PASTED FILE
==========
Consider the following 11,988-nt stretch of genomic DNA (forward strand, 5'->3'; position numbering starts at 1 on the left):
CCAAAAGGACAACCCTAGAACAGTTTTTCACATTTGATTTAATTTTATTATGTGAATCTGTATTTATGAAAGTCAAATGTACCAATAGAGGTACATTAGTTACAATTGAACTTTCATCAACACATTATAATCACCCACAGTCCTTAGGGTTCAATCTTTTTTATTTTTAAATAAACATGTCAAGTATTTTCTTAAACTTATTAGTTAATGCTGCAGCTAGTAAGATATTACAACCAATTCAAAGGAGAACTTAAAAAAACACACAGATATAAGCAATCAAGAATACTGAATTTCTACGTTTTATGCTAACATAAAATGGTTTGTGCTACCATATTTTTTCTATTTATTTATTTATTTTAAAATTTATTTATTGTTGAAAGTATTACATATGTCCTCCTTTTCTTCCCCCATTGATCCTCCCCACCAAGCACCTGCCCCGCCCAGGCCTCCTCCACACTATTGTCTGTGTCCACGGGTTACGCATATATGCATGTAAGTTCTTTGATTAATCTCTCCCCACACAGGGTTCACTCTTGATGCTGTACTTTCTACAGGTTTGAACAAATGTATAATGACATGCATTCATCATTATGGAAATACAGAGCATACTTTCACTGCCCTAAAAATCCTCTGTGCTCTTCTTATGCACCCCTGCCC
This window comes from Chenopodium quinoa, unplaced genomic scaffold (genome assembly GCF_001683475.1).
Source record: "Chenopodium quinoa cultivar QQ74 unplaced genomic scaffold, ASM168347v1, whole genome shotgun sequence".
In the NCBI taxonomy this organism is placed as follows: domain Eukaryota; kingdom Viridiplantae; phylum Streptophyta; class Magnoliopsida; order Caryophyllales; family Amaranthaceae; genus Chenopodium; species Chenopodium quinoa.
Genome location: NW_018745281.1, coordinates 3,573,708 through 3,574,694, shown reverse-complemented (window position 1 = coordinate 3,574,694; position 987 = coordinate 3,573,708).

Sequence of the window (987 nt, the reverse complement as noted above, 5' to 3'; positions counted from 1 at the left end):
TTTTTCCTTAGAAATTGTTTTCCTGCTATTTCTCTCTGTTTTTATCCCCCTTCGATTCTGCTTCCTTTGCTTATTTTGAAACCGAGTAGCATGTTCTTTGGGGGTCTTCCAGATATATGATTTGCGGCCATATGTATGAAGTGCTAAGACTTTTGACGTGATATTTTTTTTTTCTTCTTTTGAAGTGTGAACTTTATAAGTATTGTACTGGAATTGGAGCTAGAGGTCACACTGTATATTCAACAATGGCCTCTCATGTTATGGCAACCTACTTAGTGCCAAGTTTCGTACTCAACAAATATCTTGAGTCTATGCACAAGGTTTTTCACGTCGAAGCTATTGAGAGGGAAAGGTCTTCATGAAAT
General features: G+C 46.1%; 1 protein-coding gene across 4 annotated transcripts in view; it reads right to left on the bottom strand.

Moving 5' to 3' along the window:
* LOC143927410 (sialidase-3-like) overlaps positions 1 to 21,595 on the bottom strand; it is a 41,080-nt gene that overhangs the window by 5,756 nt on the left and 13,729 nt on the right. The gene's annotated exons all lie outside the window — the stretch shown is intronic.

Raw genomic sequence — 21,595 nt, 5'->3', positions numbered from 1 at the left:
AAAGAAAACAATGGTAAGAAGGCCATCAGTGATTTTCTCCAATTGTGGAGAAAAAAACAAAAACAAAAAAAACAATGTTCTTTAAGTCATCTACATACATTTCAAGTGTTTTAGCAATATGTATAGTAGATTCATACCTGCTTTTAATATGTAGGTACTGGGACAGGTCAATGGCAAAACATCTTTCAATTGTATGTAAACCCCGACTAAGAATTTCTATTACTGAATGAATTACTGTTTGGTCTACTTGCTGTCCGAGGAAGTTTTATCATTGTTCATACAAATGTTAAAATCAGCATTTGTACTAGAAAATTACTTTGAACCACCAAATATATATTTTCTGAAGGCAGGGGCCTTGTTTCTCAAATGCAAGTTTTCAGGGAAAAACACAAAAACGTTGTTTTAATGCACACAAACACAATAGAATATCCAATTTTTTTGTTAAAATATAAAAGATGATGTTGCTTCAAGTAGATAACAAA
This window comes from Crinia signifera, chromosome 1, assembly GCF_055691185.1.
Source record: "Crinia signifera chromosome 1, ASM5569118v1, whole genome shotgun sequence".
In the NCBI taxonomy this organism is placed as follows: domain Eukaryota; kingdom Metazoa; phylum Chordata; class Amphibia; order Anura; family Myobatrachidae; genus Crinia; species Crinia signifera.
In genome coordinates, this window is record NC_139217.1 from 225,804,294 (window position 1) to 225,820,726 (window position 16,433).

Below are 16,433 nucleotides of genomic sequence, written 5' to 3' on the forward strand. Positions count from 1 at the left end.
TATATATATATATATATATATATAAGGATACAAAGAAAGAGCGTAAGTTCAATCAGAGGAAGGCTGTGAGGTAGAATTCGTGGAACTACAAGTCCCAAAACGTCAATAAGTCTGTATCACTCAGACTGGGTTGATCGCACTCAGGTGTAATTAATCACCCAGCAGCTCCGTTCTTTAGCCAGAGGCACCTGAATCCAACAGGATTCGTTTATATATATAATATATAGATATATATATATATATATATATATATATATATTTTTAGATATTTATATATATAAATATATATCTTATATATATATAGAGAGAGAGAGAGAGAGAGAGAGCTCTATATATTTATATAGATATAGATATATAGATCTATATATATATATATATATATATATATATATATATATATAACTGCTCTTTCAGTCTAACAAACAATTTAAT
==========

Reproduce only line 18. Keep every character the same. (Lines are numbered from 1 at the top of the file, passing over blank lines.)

Below are 16,433 nucleotides of genomic sequence, written 5' to 3' on the forward strand. Positions count from 1 at the left end.